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Platform

PC

 

Genre

Strategy

 

Publisher

CDV Software

 

Developer

Nival Interactive

 

ESRB

T (Teen)

 

Released

October 2, 2005

 

 

- Lots much nicer than the original

- Tidy interface

- "Micro strategy" actually helps in bigger picture

- No resource collection

- Tank rush has been neutered

 

 

- Steep learning curve for those new to the genre

- Just plain bad music

- Camera can't zoom out quite far enough

 

 

Review: Codename Panzers, Phase One (PC)

Review: Call of Duty (PC)

Review: Blitzkrieg (PC)

Review: Soldiers: Heroes of World War II (PC)

 

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Blitzkrieg 2

Score: 8.0 / 10

 

Blitzkrieg, roughly translated into English as "lighting war" and it was a tactic used to some success by Germany at the start of World War II.  It involved masses of armored divisions cutting through (or just going around) enemy defenses toward a specific objective.  Strangely enough employing a blitzkrieg tactic in Blitzkrieg 2 will almost always result in failure -- your units blowing up real good in the face of entrenched armor and/or infantry.

 

blitzkrieg 2          blitzkrieg 2

 

While Blitzkreig 2 only offers a general nod to the history of WWII, Nival Interactive has paid careful attention to the different units (about 250) which helps to take up the slack in the historical accuracy department.  Four infantry units cannot bring down a tank and a tank's weak point -- it's flank -- can be exploited to your advantage and will actually affect your tactics, which basically means Nival has managed to almost eliminate the tank rush.

 

In fact, Nival seems to have gone out of their way to limit the tank rush.  There's no gathering resources.  Instead, as you complete missions you collect points and earn commanders, which can be used to "up" your reinforcements and level-up your units.  So instead of amassing a huge army then pushing through strategy actually needs to be used, in particular because there are some pathfinding issues.  While a certain level of weird jostling is almost an accepted part of the real-time strategy genre, I'm a little tired watching units wander off into danger zones.  That said, Blitzkrieg 2 doesn't have any more or less bizarre instances of pathfinding quirks that every other real-time strategy game out there.  But this time I'm prepared to let it slide a bit because Nival did neuter the tank rush.

 

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The most notable upgrade for Blitzkrieg 2 over its predecessor is the graphics engine.  This is literally a "wow" upgrade over the original.  The only downside is that the camera can't be pulled out quite far enough.  The distance is great during ground assaults but when planes are thrown into the mix it's almost overwhelming trying to see where everything is.  Still, the details are there -- buildings crumble, explosions are satisfying -- and it's fun to watch.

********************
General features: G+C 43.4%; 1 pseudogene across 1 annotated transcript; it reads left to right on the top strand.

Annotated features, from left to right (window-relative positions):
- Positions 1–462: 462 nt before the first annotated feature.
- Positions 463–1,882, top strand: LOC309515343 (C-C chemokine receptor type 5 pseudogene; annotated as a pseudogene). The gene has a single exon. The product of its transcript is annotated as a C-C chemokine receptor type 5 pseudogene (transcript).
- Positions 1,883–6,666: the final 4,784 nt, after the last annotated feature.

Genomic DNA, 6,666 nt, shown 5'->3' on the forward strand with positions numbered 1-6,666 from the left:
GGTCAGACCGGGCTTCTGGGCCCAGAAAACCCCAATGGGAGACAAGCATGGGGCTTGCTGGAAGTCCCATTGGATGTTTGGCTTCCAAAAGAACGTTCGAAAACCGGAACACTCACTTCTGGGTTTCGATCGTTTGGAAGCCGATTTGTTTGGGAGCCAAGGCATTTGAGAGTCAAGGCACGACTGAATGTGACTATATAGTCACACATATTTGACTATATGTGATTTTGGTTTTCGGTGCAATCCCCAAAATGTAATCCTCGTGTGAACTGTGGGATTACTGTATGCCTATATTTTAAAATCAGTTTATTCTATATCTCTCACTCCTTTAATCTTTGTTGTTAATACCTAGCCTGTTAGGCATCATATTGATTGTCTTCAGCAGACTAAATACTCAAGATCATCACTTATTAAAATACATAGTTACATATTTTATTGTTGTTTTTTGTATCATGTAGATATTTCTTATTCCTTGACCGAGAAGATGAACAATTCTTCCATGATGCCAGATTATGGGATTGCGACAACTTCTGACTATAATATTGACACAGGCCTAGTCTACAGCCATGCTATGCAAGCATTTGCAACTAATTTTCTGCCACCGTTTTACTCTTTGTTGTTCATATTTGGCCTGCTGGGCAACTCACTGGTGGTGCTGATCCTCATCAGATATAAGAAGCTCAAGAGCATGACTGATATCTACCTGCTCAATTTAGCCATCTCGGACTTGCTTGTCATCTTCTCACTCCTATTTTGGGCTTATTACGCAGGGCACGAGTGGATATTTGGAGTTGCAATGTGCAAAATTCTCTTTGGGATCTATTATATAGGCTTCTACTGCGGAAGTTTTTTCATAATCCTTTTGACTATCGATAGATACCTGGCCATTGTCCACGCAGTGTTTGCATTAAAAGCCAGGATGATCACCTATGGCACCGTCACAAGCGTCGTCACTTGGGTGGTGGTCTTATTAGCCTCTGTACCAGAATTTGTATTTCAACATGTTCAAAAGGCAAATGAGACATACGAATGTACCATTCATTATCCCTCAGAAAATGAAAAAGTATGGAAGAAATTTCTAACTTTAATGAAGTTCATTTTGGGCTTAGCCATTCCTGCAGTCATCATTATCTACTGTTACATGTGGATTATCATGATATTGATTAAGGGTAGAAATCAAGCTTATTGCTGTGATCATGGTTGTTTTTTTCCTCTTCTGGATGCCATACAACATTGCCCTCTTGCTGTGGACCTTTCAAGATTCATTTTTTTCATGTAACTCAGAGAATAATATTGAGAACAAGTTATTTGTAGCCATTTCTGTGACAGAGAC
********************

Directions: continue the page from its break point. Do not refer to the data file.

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Also improved from the original is a great variety of mission types.  The standard "blow up everything" is put alongside protection and assist type missions.  Together these missions form part of a larger campaign that ends with an historical battle.  Most of the historical battles make the rest of the operation before it seem like a cakewalk.  The historical battles are epic in size and scope and depending on how the skirmishes leading up to the battle were approached you may find yourself with an almost hopeless cause.  Using up reinforcement points in a haphazard way to call in costly airstrikes to decimate enemy fortifications is fine, if you're willing to accept the fact that you won't have those reinforcements when you might really need them later on.  It's an extra level of strategy that Nival has laid over the "micro strategy" conducted throughout each operation and at the successful conclusion of each massive historical battle there's a high level of satisfaction for a job will done.

 

blitzkrieg 2          blitzkrieg 2

 

Through the game features three distinct campaigns -- U.S., Germany, and Soviet Union -- and a moderate to good level of replayability, Nival has also included multiplayer support, which permits up to eight players to mix it up.  The only difference between the single-player and multiplayer is that there's no cap on reinforcements.  While this means an unbridled show of force, there's also a time restriction between uses of reinforcements. (There is a patch available to address some technical bugs and its recommended to apply it first as it makes the multiplayer more stable.)

 

The real downside, other than a relatively steep learning curve for newcomers to the genre, to Blitzkrieg 2 is the poor choice of music.  Techno-muzak may be a good description.  Nival would have done well to left a page from most World War II shooters released in the last few years and incorporated music themes and styles from the 1940s.

 

With an emphasis on realism (tempered by fun), actual strategy and a healthy-looking graphics engine, Blitzkrieg 2 would be a great addition to any strategy fans game library.

 

- D.D. Nunavut

(October 27, 2005)

 

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